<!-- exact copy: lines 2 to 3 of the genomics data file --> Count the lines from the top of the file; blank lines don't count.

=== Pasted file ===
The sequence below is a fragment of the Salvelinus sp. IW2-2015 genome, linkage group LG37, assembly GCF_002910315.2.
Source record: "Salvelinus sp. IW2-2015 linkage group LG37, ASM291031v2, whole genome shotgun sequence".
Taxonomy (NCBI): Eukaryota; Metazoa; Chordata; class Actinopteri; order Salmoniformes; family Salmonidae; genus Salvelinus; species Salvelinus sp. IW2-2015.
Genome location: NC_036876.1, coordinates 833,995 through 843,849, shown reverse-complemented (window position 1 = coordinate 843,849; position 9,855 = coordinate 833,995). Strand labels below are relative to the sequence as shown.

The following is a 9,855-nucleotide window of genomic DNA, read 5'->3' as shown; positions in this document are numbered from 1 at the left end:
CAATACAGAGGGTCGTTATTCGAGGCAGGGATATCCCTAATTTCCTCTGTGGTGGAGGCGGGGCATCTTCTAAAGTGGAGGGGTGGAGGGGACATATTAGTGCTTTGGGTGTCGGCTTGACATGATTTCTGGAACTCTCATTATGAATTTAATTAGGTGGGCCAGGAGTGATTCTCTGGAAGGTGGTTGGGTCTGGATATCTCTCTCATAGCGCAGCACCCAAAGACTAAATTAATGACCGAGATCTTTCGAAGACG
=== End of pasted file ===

Source record: "Salvelinus sp. IW2-2015 linkage group LG37, ASM291031v2, whole genome shotgun sequence".
Taxonomy (NCBI): Eukaryota; Metazoa; Chordata; class Actinopteri; order Salmoniformes; family Salmonidae; genus Salvelinus; species Salvelinus sp. IW2-2015.